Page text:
the spirit of friendliness and understanding, and the CATHOLIC HFRAI D'S interest in this discussion has from the beginning been confined to finding out the truth about Dr, Benes on a point of special interest to Catholics.
Accoiding to his biographers, Dr. Benes, as a young man, definitely accepted an anticlerical and anti-religious point of view. in later life he came to see the value and inlportance of religion and sought to give to the Cathedic ('hutch an acceptable position in his country.. There is no suggestion that he returned to the Faith, hut rather that as a secularist leader he succeeded in holding together the many conflicting views on religion and politics characteristic of Czechoslovakia. If he took a prominent part in the Catholic Congress of 1935, ax Dr. Spacek tells us, he also welcomed the Internationa! Freethinkers' Congress in Prague.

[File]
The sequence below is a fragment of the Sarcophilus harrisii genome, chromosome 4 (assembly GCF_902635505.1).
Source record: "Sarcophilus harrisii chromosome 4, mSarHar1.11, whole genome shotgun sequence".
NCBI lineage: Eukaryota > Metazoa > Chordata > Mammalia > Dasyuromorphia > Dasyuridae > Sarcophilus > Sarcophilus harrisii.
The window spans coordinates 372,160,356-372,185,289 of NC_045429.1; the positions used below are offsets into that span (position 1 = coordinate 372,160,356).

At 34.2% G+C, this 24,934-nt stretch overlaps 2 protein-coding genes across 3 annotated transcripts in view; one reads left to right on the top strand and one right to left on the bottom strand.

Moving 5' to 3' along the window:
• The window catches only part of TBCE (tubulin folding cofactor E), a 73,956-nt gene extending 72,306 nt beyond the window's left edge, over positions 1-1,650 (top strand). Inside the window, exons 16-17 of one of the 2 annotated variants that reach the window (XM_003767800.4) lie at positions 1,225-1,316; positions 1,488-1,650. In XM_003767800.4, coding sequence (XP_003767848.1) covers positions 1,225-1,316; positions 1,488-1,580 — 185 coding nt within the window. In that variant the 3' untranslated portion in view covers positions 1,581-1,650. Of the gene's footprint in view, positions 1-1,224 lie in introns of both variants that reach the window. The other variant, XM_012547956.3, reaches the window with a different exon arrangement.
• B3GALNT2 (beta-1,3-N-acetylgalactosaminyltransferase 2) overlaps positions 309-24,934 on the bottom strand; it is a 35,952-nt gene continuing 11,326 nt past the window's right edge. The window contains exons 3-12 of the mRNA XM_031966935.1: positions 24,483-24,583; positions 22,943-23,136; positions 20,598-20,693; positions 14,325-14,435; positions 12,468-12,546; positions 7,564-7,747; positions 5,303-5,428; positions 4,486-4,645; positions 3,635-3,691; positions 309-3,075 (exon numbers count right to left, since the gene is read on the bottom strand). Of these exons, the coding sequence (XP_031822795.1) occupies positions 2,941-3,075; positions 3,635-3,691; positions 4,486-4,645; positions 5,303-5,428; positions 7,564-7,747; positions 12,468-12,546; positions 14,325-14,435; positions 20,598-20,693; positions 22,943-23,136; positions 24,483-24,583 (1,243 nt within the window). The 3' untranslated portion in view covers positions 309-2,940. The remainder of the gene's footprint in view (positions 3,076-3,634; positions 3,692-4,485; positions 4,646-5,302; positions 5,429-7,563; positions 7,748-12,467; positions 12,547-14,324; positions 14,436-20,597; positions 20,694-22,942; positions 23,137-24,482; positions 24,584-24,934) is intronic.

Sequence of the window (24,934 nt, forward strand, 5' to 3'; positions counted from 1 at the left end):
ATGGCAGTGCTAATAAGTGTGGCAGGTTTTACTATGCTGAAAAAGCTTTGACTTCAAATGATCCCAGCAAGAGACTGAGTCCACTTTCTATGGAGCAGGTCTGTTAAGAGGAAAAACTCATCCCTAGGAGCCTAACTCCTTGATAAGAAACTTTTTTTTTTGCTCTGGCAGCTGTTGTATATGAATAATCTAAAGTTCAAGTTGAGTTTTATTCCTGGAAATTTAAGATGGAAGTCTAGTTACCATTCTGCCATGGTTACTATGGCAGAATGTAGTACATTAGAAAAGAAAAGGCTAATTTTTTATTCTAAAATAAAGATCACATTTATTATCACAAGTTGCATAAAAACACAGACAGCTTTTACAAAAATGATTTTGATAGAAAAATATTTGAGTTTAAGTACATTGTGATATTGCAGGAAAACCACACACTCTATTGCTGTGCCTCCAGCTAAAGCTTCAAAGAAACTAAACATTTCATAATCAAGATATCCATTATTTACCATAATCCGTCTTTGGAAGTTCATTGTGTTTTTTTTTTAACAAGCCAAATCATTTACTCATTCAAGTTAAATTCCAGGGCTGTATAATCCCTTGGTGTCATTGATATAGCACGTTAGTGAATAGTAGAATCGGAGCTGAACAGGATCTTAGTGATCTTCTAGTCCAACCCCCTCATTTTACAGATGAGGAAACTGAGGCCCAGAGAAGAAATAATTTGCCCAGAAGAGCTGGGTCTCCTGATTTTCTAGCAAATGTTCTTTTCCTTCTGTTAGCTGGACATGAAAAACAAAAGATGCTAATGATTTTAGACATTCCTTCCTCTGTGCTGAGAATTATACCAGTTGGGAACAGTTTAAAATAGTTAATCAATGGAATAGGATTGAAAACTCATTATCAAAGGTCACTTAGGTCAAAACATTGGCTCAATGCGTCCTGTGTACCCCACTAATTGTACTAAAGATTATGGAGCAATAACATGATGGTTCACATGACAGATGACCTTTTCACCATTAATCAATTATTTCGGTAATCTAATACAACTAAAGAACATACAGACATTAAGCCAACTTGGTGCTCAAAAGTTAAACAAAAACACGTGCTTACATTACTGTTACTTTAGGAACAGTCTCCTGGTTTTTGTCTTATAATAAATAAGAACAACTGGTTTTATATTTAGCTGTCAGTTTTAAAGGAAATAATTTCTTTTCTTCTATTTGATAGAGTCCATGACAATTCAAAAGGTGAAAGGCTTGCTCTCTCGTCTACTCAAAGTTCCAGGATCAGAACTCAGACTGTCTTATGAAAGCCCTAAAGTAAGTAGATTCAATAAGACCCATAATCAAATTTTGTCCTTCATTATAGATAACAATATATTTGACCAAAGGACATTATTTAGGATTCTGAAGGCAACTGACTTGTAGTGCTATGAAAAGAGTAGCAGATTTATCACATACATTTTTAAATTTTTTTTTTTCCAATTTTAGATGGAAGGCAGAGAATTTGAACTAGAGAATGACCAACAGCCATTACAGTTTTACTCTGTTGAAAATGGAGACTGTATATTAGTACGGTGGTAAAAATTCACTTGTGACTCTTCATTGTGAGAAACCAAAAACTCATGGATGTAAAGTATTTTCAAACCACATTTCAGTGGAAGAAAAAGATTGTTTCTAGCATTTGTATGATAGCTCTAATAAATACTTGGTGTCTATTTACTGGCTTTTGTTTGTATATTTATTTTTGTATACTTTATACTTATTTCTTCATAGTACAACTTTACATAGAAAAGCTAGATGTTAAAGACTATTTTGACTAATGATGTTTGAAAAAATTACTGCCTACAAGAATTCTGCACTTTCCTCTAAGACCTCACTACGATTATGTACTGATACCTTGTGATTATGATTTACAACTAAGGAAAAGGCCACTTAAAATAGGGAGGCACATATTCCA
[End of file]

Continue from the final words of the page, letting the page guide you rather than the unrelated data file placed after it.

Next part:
But all this Is Dr. Rent's' affair. Our .sole concern is to prevent the Catholic name being attached, for reasons of policy, to those whose public career. however sound and eminent, manijesrs a fundamental divergence from the Catholicmen
taitnict'; S the war, Dr. Benes may well have calmed to his original Faith, its which case he or Dr. Spacek have only to say so. But until this is made public we must take Dr. Spacek's evasive letter was presumptive evidence that Dr. Benes, whatever his other many qualities, is not a Catholic in the cornnson acceptation of the word.